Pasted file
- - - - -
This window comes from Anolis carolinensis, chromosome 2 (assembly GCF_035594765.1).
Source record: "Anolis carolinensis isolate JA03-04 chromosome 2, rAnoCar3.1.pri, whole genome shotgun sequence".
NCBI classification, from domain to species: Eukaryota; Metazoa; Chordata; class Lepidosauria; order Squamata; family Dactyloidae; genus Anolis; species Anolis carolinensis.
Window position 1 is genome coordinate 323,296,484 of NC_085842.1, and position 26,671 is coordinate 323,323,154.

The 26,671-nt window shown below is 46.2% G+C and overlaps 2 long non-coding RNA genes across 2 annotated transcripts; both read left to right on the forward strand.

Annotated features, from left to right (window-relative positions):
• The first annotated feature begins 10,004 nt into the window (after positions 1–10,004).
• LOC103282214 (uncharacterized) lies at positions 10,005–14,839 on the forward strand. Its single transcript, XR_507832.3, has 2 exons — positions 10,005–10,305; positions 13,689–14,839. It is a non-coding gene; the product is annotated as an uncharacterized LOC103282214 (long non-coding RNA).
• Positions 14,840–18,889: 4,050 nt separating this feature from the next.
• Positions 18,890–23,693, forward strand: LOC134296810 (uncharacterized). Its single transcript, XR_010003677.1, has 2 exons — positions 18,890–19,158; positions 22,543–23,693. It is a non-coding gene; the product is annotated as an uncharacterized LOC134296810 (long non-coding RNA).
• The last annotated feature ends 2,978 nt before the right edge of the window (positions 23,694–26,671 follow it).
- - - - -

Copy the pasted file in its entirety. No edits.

This window comes from Anolis carolinensis, chromosome 2 (assembly GCF_035594765.1).
Source record: "Anolis carolinensis isolate JA03-04 chromosome 2, rAnoCar3.1.pri, whole genome shotgun sequence".
NCBI classification, from domain to species: Eukaryota; Metazoa; Chordata; class Lepidosauria; order Squamata; family Dactyloidae; genus Anolis; species Anolis carolinensis.
Window position 1 is genome coordinate 323,296,484 of NC_085842.1, and position 26,671 is coordinate 323,323,154.

The 26,671-nt window shown below is 46.2% G+C and overlaps 2 long non-coding RNA genes across 2 annotated transcripts; both read left to right on the forward strand.

Annotated features, from left to right (window-relative positions):
• The first annotated feature begins 10,004 nt into the window (after positions 1–10,004).
• LOC103282214 (uncharacterized) lies at positions 10,005–14,839 on the forward strand. Its single transcript, XR_507832.3, has 2 exons — positions 10,005–10,305; positions 13,689–14,839. It is a non-coding gene; the product is annotated as an uncharacterized LOC103282214 (long non-coding RNA).
• Positions 14,840–18,889: 4,050 nt separating this feature from the next.
• Positions 18,890–23,693, forward strand: LOC134296810 (uncharacterized). Its single transcript, XR_010003677.1, has 2 exons — positions 18,890–19,158; positions 22,543–23,693. It is a non-coding gene; the product is annotated as an uncharacterized LOC134296810 (long non-coding RNA).
• The last annotated feature ends 2,978 nt before the right edge of the window (positions 23,694–26,671 follow it).